Photographic art if it is only relegated to the realm employed for the portrayal of what we deem to be beautiful will miss the boat by miles.
     
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  15. Andre R. de Avillez

    Andre R. de Avillez Member

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    I just googled her name (under the images option) and I'm speechless. This stuff looks like porn, and bad porn at that. There might be one or two environmental portraits/documentary work shot in there (Pyotr takin his aids something or another), but... I dunno, I don't get it. One day I'll understand the "art scene," I guess.
     
  16. Andre R. de Avillez

    Andre R. de Avillez Member

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    Just a quick follow up on my previous post, I looked at some of her work in a couple of museum websites, and not all of it is porn-type stuff. Still unimpressive, in my opinion.

    Donald,

    I agree that there is some merit in showing diverse aspects of the human condition, but that alone does not make it good work. Lately I have come to believe that in order for an image to be good, it must address 3 criteria: Message, Design, and Craft. I think that a great image will have a strong message, great desing, and it will be technically strong. A good image can excell in 2 of 3 or be ok in all three. If you only address one of them, though, the image will most likely be mediocre.

    Of course, this is just a quick and dirty way of evaluating... I have also lately come to believe that any all or nothing effort in demarcation (good vs bad, art vs non art, etc...) is doomed for failure from the start. But you know what I mean.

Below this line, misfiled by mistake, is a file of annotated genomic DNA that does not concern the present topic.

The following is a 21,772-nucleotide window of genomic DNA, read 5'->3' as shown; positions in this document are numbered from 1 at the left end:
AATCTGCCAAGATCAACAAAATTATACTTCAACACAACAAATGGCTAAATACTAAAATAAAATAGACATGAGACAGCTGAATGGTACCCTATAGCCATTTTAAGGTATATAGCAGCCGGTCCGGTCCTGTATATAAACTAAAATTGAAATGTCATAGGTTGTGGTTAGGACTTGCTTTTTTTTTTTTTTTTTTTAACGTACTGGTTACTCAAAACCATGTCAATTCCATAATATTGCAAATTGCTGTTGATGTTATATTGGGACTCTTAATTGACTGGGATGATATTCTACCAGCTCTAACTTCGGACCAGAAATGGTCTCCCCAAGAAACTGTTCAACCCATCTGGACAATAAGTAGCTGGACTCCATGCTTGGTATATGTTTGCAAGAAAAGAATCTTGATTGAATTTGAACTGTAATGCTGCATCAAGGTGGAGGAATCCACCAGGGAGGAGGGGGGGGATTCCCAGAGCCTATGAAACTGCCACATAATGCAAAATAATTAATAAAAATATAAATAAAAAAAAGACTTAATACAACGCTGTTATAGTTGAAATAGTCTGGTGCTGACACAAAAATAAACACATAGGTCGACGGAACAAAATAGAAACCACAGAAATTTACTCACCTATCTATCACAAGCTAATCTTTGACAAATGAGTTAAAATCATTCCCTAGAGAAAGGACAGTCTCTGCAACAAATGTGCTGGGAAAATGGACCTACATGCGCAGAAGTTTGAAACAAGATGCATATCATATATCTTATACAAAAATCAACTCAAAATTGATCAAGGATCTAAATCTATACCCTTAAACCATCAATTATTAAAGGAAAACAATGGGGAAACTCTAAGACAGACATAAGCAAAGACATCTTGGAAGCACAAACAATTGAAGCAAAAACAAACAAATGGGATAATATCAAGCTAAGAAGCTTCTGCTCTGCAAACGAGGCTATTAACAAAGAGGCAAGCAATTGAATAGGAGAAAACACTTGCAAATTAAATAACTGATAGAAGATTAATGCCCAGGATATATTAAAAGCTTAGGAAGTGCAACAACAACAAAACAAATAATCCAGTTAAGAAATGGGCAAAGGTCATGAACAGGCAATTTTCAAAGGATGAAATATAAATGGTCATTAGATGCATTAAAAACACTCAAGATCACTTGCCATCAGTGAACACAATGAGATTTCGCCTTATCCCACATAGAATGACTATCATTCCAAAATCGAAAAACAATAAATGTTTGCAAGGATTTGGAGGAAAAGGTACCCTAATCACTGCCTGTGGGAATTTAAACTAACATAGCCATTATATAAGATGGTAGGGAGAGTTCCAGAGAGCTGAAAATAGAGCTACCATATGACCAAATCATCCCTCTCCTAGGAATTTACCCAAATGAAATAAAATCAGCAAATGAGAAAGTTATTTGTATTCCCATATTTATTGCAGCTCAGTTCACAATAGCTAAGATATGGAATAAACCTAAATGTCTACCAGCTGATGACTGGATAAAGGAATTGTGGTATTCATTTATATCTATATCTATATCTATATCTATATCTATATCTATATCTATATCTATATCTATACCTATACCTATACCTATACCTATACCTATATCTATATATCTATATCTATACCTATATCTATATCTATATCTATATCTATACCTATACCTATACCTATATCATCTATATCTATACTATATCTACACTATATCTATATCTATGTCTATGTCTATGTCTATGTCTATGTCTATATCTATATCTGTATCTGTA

Anyway, I digress, and I apoligize if this is seen as a thread-hijack.

    André
     
  17. 127

    127 Member

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    I think there was a similar thread with similar opinions a year or two ago...

    I've actually seen one of her prints since then, and it hasn't raised my opinion of her.

    She apears to be stuck in a time warp as a 70's New York artist. No one has told her that meeting a gay person is no longer an "experience". In her world only cool artist types have sex, while the rest of us dream of being part of that exlusive world (sort of Sex and the City with more drugs).

    The 70's is over. Those 15 minutes are LONG past, and artists photographing each other being "outrageous" (by their definition), and dysfunctional is just incestuous and ego driven.

    Ian
     
  18. 127

    127 Member

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    On the contrary - it is through her immersion that any legitimacy is replaced by contrivance and ego. The scenes exist because she creates them. There is no authenticity when her life is a construction designed to further her "art".

    Ian
     
  19. avandesande

    avandesande Member

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    Looks to me like a writer who can't write. She doesn't photograph very well either.
     
  20. jovo

    jovo Membership Council Council

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    Anyone know of any books by worthwhile art historians that not only catalogue art's history, but also explain how, most particularly in the "modern" era, work gets to be considered great? Or at least notable? What little I've observed suggests that a strong personality, a powerful "network" and some down home aggressiveness doesn't hurt on the part of the artist or whoever is representing them but it would be unfair to extend that observation very far without concrete evidence.

    Also, I need to add that every week I get emails from Photo-eye offering books and prints by photographers that seem to run the gamut from great to abyssmal and yet all are being represented commercially by Photo-eye at least to the extent that Photo-eye is offering their work. How does that happen?